Witnesses of the Armenian Genocide in Baku – 1990 – Charleston Gazette-Mail

Witnesses of the Armenian Genocide in Baku - 1990After long years of torment and expectations, the spouses Violetta and Ivan Petrosyan received US citizenship. Russia was indicated in the court’s materials as Violetta’s homeland since she had had to leave her actual homeland Azerbaijan 30 years prior as it had become unsafe to live there. This was reported by Anna Patrick on the website of the newspaper “Charleston Gazette-Mail”.

As the author writes, Ivan and Violetta Petrosyan used to live in Baku. In 1988, the couple witnessed the Azerbaijani aggression against the Armenians. They saw with their own eyes how Azerbaijanis beat and murdered Armenians on the streets in broad daylight for their nationality. They saw many Azerbaijanis chanting hate words and carrying posters with the words “Kill all Armenians!” and “Death to Armenians!”

Both Ivan and Violetta along with their children – 4 years old Olga and 8 years old Julia – are Armenians. All of them were born in Azerbaijan, and their Armenian roots distinguished them. By the time the conflict began, Ivan had become a successful space engineer, and Violetta had been the deputy principal in a local school.

Their friends were buying one-way tickets to Moscow, but Ivan and Violetta decided to stay in Baku with the hope that hostilities in the Karabakh conflict zone would soon cease and everything would be as before. However, this wouldn’t happen.

Little Olga was no longer accepted to kindergarten. Its director – a woman of Azerbaijani nationality – told Violetta that she could not guarantee the safety of the little girl in the kindergarten. During this period, it became known that Violetta’s cousin had been severely beaten, and their neighbor, also an Armenian, had been thrown off of a second-floor balcony and killed.

The Petrosyan spouses did everything possible to remain unnoticed. They did not leave their house. And when Ivan was going to work by bus, he turned his face to the window and his back to the passengers so that none of them could see his face. He hoped that in this way, no one would notice the bump on his nose indicating his Armenian identity.

“We lived in fear throughout the year. Every day, we said “goodbye” to each other, not knowing whether we would meet in the evening or not,” Violetta said.

When Violetta and Ivan were at work, Violetta’s mother was looking after the children at home. Suddenly, one day, some strange men knocked on the door. Fortunately, their neighbor intervened, telling the visitors that the owners weren’t home and that they couldn’t be found here generally. Violetta’s mother silently stood outside the door and listened, with her hands covering the mouths of the girls.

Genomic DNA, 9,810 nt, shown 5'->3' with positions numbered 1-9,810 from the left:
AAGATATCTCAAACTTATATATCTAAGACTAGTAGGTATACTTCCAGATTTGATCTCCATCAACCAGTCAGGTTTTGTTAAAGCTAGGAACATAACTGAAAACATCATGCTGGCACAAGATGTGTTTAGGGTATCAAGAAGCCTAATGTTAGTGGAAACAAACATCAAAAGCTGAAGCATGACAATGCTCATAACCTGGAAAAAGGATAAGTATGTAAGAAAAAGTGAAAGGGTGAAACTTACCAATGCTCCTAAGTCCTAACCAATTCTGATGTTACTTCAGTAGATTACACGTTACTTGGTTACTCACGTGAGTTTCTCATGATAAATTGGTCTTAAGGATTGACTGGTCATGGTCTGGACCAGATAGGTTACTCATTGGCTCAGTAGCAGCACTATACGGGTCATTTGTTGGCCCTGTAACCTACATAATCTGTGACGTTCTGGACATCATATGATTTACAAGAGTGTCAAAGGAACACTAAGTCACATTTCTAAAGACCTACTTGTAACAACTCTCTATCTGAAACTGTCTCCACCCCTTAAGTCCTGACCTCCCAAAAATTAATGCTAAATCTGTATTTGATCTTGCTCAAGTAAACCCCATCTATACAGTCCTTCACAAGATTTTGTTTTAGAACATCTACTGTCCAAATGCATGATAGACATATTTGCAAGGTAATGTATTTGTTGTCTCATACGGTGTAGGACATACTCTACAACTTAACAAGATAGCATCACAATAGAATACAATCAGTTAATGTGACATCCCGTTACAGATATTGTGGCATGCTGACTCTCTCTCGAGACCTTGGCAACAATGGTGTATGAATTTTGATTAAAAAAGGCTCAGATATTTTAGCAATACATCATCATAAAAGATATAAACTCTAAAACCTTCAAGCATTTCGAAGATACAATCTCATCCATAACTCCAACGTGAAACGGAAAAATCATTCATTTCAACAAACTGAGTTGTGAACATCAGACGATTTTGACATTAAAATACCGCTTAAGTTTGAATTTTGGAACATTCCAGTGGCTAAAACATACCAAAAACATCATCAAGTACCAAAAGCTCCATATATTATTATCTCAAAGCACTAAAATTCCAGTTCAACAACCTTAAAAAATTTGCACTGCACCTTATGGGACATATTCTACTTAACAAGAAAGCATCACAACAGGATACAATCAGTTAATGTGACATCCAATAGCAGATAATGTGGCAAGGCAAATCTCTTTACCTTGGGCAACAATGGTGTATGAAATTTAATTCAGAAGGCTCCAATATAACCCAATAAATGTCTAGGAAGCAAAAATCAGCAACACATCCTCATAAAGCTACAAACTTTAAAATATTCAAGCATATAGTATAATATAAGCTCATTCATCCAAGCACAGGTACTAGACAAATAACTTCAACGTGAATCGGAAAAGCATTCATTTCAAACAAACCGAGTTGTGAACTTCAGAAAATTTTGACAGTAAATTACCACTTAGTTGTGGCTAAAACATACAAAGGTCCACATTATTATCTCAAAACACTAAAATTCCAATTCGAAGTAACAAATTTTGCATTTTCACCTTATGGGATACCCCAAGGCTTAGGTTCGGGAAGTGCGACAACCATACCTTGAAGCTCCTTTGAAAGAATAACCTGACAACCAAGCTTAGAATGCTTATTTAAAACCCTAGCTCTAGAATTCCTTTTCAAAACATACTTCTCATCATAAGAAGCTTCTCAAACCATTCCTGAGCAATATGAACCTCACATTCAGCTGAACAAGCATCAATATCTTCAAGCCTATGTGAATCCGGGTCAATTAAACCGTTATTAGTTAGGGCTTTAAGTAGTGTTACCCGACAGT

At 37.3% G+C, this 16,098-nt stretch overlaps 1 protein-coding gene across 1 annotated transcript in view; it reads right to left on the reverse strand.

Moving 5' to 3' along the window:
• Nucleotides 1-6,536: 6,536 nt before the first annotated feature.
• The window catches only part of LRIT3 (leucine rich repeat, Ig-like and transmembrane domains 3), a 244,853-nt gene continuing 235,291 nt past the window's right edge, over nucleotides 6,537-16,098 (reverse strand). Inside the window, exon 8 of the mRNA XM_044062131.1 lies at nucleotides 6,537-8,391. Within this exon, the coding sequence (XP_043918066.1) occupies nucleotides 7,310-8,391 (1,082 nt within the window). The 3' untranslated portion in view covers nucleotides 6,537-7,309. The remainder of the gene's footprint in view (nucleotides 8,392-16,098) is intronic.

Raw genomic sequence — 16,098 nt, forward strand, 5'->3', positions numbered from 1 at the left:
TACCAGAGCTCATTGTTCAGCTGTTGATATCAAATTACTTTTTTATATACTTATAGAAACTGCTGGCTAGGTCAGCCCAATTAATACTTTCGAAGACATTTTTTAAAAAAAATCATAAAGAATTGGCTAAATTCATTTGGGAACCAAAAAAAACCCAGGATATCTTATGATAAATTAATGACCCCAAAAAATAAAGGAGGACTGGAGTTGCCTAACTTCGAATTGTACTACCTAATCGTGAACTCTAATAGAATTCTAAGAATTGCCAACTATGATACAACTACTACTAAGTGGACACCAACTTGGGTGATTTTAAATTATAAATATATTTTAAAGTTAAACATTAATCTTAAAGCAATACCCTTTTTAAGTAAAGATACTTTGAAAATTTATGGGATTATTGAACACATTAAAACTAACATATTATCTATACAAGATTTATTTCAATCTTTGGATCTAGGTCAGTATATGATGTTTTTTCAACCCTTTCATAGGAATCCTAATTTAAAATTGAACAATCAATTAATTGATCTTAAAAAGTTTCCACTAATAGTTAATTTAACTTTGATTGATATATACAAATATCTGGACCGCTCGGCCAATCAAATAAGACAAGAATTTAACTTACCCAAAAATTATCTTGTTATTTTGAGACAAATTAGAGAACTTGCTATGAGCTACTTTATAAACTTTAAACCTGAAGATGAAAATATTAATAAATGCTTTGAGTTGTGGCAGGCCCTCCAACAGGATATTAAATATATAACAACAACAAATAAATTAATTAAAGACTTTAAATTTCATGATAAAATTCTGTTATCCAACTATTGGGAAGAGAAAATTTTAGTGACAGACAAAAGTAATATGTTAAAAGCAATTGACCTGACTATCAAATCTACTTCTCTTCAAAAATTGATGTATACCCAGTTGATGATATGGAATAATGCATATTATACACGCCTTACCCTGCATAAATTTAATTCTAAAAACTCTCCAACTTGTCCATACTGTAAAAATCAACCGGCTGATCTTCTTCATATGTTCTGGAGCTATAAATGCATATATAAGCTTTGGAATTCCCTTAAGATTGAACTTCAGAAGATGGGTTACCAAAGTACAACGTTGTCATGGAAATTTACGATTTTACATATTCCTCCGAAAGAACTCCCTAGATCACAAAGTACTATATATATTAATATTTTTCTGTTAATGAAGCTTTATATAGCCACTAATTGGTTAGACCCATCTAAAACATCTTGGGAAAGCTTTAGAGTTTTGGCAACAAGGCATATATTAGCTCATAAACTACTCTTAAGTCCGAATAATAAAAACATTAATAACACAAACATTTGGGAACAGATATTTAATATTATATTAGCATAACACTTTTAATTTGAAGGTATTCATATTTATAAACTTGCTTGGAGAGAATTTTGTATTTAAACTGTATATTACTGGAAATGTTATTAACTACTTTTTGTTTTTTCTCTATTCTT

The men left. The next night, the Petrosyan family was forced to leave their home, taking with them only two backpacks with the most necessary things. The girls picked up their favorite toys. They had enough money for a night train. They left for a mountain village in Russia where a friend of their family offered his support.

Thus, in one of the cold days of January 1989, they left everything they had, everything that was dear to them because of the threat of being killed on ethnic grounds.

Russia has become a refuge for many Armenians, including the Petrosyan family. They moved to the city of Volgograd where they settled in a small one-room shack. That was all they could afford. The whole family slept in one room where there was neither gas nor water. Several times a day, they went to fetch water.

Within the framework of a large church conference, the Petrosyan family arrived in the US for the first time. They would stay in Indiana. Their host family arranged a tour and even showed them a college in which, thanks to their help, Olga would soon study. In 2006, the couple once again arrived in the United States, deciding to stay there forever.

During the trials, they proved to be victims of racial, religious, and political persecution. The process was long, but they achieved a positive result. Soon, they were granted US citizenship.

On January 13-19, 1990, a large-scale pogrom of the Armenian population has been committed in Baku, culminating the new Armenian genocide in Azerbaijan in 1988-1990. After the pogroms in Sumgait (February 26-29, 1988), prosecutions, beatings, murders with particular cruelty, public mockery, riots of individual apartments, seizure of property, forced evictions, and illegal sacking of Armenians began in Baku.

By January 1990, about 35-40 thousand Armenians had remained out of the former community in Baku that had 250.000 Armenians. Those remaining were mainly people with disabilities, the elderly and sick, and relatives caring for them. Since January 13, 1990, pogroms became organized, purposeful, and widespread.

There are numerous testimonies of atrocities and murders committed with exceptional cruelty, including gang rape, burning alive, throwing from balconies, dismemberment, and beheading.

The exact number of victims of the Armenian genocide in Baku is still unknown – according to various sources, from 150 to 400 people were killed, hundreds were maimed. The pogroms lasted a week with the total inaction of the authorities of Azerbaijan, the USSR, as well as the internal troops and the numerous Baku garrisons of the Soviet army. Those who escaped death were forcibly deported. Only on January 20, 1990, Soviet troops were brought in to establish order.


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